This guide can help you decide if a residential scale wind turbine is right for you.
Is Wind Right for you? Wind turbines are an effective source of renewable energy in many areas across the world. The American Wind Energy Association (AWEA) estimates there are as many as 13 million homes in the United States with a viable wind resource.
To make sure a small wind system is right for you, there things to consider:
- You have at least 6.0 MPH (2.7 m/s) average wind speed for the Polaris 50, 100, 500 and 1000kW turbines. Best results at 12 MPH (5.4 m/s) or more.
- The ideal location for a wind turbine is 20’ (6.1m) above any surrounding object (trees, roof tops, hills, tall buildings) within a 250 foot (76.2m) radius. This generally means your property should be at least ½ acre (2,023m2)larger in size.
- The local zoning allows a structure that is at least 42 feet (12.8m) tall (see “Getting Connected Consumer Guide”)
- Your local utility has an existing interconnection agreement (see “Getting Connected Consumer Guide”)
Once you have determined you have the right conditions for a wind system, you will need to consider the best place on your property.Proper siting is critical to the performance and longevity of your investment. It can make the difference between years of trouble free operation or continuous frustration.
This guide is a precursor to investing in a small residential scale wind turbine. Whether your reason for investing is because of your concern for the environment, helping reduce foreign fuel imports or pure economics, we at Polaris America want to make sure you get the most from your wind turbine. Before making any investment in small wind, be sure to review this guide carefully, ask lots of questions and once you feel confident, call your dealer.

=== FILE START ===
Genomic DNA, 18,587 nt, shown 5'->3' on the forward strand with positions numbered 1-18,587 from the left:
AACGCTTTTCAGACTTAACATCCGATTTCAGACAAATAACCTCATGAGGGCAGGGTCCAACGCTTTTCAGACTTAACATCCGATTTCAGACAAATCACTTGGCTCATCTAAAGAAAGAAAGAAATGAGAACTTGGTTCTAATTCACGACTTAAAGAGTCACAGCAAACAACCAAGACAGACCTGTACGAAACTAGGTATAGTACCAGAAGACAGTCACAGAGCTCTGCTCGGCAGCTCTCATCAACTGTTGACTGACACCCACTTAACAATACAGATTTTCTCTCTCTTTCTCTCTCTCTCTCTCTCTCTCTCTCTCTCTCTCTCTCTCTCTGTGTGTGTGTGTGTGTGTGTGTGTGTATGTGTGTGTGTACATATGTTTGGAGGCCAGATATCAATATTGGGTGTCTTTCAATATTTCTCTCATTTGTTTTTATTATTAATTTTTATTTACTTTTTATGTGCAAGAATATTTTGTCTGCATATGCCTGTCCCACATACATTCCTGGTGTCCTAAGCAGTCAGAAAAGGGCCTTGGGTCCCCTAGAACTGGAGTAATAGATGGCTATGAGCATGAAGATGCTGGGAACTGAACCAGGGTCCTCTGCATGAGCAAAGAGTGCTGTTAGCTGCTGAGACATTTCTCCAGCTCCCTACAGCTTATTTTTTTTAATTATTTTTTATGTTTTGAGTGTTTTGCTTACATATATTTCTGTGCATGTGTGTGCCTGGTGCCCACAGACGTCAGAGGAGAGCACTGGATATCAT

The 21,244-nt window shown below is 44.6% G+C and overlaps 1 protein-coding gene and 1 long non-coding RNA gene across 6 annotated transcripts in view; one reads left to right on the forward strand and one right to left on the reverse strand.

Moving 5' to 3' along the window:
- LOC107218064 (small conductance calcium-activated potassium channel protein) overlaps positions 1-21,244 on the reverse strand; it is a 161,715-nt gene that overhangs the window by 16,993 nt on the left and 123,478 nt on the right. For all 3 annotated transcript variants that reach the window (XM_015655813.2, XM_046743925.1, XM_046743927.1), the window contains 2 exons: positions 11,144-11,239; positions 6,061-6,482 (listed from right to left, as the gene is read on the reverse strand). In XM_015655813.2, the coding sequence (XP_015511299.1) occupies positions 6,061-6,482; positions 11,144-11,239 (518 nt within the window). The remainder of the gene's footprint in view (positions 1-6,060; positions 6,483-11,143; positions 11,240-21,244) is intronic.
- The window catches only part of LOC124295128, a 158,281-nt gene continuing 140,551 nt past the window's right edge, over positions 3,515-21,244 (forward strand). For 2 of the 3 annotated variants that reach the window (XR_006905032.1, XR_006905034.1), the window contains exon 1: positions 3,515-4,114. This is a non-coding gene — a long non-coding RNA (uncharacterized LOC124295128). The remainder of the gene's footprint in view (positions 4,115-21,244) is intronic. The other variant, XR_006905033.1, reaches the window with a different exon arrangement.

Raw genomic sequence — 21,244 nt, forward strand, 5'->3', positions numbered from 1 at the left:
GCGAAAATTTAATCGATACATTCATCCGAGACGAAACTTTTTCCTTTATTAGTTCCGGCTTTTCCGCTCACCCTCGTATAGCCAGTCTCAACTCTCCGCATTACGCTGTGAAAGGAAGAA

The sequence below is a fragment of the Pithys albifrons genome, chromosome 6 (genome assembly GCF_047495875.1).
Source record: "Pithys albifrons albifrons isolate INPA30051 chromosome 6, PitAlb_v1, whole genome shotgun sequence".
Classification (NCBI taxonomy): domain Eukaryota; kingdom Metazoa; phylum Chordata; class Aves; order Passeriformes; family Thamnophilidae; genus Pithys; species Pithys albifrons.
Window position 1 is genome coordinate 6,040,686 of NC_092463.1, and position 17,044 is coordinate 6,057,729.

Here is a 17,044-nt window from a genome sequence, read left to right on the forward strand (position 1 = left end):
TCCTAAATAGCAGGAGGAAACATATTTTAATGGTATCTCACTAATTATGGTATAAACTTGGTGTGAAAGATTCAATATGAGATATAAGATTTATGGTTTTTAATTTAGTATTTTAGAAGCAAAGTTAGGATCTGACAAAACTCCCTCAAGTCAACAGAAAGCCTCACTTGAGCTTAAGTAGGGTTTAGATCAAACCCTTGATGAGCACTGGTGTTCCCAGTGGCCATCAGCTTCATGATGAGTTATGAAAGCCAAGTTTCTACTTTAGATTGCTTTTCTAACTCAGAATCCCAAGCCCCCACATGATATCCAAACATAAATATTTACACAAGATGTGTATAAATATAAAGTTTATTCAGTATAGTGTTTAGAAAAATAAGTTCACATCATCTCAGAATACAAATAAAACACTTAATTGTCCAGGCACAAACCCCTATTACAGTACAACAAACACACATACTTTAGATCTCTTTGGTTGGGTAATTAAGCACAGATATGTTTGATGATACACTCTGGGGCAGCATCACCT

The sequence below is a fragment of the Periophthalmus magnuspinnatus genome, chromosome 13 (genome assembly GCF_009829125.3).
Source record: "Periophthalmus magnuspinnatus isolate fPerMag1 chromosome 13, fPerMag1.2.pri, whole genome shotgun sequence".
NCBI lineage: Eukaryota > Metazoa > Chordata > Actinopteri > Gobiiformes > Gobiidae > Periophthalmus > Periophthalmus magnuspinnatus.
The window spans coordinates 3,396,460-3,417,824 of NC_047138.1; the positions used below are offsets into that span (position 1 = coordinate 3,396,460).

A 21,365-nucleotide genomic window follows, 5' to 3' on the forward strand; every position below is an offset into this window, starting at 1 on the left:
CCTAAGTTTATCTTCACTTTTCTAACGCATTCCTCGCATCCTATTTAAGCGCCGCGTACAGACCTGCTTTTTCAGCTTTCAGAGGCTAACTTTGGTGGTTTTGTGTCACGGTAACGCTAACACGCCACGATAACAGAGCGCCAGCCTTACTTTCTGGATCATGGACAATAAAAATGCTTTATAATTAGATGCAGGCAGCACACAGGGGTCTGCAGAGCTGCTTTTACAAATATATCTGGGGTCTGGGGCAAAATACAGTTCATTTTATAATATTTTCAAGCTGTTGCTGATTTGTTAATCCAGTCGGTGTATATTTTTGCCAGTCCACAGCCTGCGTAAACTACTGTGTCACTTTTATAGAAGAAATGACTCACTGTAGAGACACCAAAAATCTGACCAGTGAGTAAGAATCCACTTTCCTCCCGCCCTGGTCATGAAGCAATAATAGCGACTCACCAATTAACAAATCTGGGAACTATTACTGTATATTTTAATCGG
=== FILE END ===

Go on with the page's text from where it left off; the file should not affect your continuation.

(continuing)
DETERMINING YOUR WIND RESOUCE
“Do I have enough wind?” is often the first and most asked question. Generally, if you feel like you have a very windy site, you most likely have a good place for a wind system. It is always a good idea to do your homework just to make sure. Wind resources can vary from placed to place. There are several places you can go to assist you.
The U.S. Department of Energy recently developed a series of high resolution wind maps for much of the United States that will give you a good idea what your wind resource is at your location. Keep in mind, these maps are about 80 percent accurate and estimate the wind resource at about 150 feet (46 m) off the ground.
Winds decrease the closer they are to the ground. You want to make sure the location of your property on the map is in a Class III wind or better. These maps have a resolution of +/- 1 km (0.7 mile). Click here for our wind maps page.
You may also obtain wind data from your local weather station, university or even television station. You may also contact the closest weather, TV or radio station and ask them for an idea of the average wind in your area. Some local station web sites may have this information. Wind patterns can change over short distances, so try to obtain information as close to your potential wind turbine as possible. Airport data is not recommended. Airports are generally located in lower wind areas (valleys) and their measurement techniques do not produce good data.
If wind maps or local data doesn’t work, another method is looking around and observing of the deformation of vegetation and trees on and around your property. The Griggs-Puttnam Index was a scientific study that looked at how wind deformed vegetation to determine the wind resource at a particular site. Compare the drawing below with your own property to determine your wind resource.
The Griggs-Putnam Index of Deformity is an additional useful tool to help determine the potential of a wind site. The idea is to observe the area’s vegetation. A trees shape, especially conifers or evergreens, in often influenced by winds. Strong winds can permanently deform the trees. This dormity in trees is known as “flagging.” Flagging is usually more pronounced for single, isolated trees with some height.